- Exelon's Peach Bottom plant became the second nuclear power reactor in the U.S. to get permission to operate out to 80 years, after the Nuclear Regulatory Commission approved another 20-year extension on Friday.
- Last December, Florida Power & Light's Turkey Point units 3 and 4 got the first such approval as utilities work to retain a major source of carbon-free generation as long as possible.
- Dominion has applied for a similar license extension for its Surry nuclear plant and plans to request for at least two more, while Duke plans to do the same for all 11 of its nuclear plants, Bloomberg reported last month.
Peach Bottom Unit 2 in York County, Pennsylvania, is now licensed to operate through August 2053 and Unit 3 through July 2054. The approvals come as more and more states move to adopt aggressive clean energy goals and the nuclear industry looks to advance a new generation of reactors.
But the economics of the current generation of U.S. reactors remains challenging, especially for new plants, and the industry and a number of states have adopted programs to recognize the zero emission attributes of nuclear.
In announcing the license approval, Exelon noted it has recently invested in new equipment and technologies to increase Peach Bottom's generation capacity by about 12%.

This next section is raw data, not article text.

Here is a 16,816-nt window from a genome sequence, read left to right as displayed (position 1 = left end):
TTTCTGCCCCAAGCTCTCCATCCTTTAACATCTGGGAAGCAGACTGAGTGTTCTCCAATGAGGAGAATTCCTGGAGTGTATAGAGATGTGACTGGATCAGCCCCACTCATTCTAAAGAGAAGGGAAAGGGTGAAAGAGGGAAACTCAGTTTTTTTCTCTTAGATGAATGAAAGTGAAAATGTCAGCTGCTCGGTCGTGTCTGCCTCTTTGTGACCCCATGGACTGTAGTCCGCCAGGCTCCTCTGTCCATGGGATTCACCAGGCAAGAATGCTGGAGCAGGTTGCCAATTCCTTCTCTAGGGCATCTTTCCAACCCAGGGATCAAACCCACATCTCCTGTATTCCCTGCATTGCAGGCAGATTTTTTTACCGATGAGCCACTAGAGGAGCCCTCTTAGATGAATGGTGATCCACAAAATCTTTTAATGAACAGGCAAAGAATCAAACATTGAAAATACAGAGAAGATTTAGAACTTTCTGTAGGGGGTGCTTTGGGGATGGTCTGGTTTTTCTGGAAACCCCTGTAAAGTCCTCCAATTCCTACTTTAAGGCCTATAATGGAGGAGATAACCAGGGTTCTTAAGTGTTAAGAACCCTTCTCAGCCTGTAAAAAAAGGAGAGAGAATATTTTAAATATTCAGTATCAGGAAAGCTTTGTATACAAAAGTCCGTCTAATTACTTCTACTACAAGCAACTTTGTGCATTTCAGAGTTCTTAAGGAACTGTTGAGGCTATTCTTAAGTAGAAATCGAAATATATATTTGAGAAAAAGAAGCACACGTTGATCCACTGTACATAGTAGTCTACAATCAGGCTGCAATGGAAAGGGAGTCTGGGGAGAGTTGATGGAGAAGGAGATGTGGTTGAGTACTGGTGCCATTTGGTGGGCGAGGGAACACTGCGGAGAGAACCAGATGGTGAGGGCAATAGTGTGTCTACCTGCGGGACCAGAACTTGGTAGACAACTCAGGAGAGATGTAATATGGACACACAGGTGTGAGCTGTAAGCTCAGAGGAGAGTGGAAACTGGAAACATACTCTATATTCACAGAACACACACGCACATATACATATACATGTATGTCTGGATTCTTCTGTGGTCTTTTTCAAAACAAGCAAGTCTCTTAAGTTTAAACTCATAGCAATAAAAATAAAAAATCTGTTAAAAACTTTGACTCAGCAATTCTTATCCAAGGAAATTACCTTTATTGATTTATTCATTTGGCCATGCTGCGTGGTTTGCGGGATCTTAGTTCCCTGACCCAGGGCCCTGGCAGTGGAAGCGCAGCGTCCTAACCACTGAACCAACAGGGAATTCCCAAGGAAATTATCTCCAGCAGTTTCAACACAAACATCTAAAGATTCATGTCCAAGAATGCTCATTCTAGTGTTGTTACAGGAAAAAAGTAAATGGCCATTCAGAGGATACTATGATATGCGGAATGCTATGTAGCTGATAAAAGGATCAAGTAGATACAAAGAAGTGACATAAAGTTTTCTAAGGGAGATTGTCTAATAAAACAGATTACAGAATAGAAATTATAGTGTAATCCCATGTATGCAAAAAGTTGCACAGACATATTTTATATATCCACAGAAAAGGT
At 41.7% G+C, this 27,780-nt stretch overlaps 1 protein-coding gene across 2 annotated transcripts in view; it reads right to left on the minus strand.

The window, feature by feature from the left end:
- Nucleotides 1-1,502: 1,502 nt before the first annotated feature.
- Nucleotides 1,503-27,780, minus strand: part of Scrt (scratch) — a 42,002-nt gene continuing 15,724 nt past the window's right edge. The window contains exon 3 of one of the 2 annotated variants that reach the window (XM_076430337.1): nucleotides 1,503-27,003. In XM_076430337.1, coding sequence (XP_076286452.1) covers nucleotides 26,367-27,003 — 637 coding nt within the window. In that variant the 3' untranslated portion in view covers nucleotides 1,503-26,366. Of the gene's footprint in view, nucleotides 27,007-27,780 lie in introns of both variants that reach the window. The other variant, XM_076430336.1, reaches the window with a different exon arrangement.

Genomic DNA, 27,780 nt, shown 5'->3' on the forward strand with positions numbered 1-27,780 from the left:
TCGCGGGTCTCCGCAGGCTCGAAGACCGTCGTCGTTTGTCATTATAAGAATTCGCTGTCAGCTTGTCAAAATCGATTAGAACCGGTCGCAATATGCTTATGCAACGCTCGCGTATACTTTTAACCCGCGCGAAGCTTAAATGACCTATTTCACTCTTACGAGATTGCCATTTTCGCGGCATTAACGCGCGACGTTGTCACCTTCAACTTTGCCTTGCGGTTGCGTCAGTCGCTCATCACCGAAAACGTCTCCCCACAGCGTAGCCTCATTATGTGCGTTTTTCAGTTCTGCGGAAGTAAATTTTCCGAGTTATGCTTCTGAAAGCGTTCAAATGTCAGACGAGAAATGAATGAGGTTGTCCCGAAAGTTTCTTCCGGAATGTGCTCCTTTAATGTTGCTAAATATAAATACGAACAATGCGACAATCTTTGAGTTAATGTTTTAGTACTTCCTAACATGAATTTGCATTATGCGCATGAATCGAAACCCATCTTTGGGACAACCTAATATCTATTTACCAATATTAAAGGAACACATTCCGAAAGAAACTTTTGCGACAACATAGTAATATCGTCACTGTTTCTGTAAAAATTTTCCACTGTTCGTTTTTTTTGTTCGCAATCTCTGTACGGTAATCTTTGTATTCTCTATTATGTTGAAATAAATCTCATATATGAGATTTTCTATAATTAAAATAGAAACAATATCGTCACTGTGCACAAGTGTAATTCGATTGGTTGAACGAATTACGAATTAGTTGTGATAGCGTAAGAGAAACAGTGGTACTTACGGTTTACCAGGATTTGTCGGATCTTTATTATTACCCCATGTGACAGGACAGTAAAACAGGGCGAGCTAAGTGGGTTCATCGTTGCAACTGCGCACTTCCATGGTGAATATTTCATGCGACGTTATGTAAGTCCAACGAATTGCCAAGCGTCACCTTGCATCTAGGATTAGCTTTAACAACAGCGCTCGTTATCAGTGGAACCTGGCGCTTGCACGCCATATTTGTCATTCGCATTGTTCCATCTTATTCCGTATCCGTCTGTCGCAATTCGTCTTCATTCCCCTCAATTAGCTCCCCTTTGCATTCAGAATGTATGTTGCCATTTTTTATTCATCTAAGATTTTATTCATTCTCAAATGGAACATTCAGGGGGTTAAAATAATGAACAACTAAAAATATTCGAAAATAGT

"Many of Peach Bottom's major components, including the station's high and low-pressure turbines, steam dryers, main generators and main power transformers have been replaced or upgraded," Exelon said in a statement.
While Exelon Nuclear's Chief Nuclear Officer Bryan Hanson called the license extension, "good news for the environment, our employees and the community," he noted that "nuclear plants must remain financially viable to continue to operate. It's critical that we continue to pursue policy reforms that value the environmental, economic and reliability benefits that zero-carbon nuclear energy provides."
But FERC's move in December to effectively raise the price floor for subsidized resources attempting to bid into the PJM wholesale capacity market complicates state efforts to support nuclear plants in Pennsylvania and elsewhere.
A variety of stakeholders have petitioned FERC to reconsider its decision.
The NRC's decision to move forward with Peach Bottom's license extension is also being challenged.
The Commission's Atomic Safety and Licensing Board ended the adjudicatory proceeding related to Exelon's license renewal application in June 2019, concluding "that no contested matters remained before it for resolution," NRC said in a March 6 statement.
Environmental advocates appealed that conclusion to the Commission.
Nevertheless, "the NRC staff has determined that issuing the subsequent renewed licenses before the Commission acts on the appeals would not foreclose or prejudice any action by the Commission," the Commission's March 6 statement continued.
In November 2018, citing "scientific knowledge gaps in the management of reactor safety issues caused by aging, and acknowledged by the nuclear industry," NGO Beyond Nuclear challenged Exelon's July 2018 subsequent license renewal application for Peach Bottom.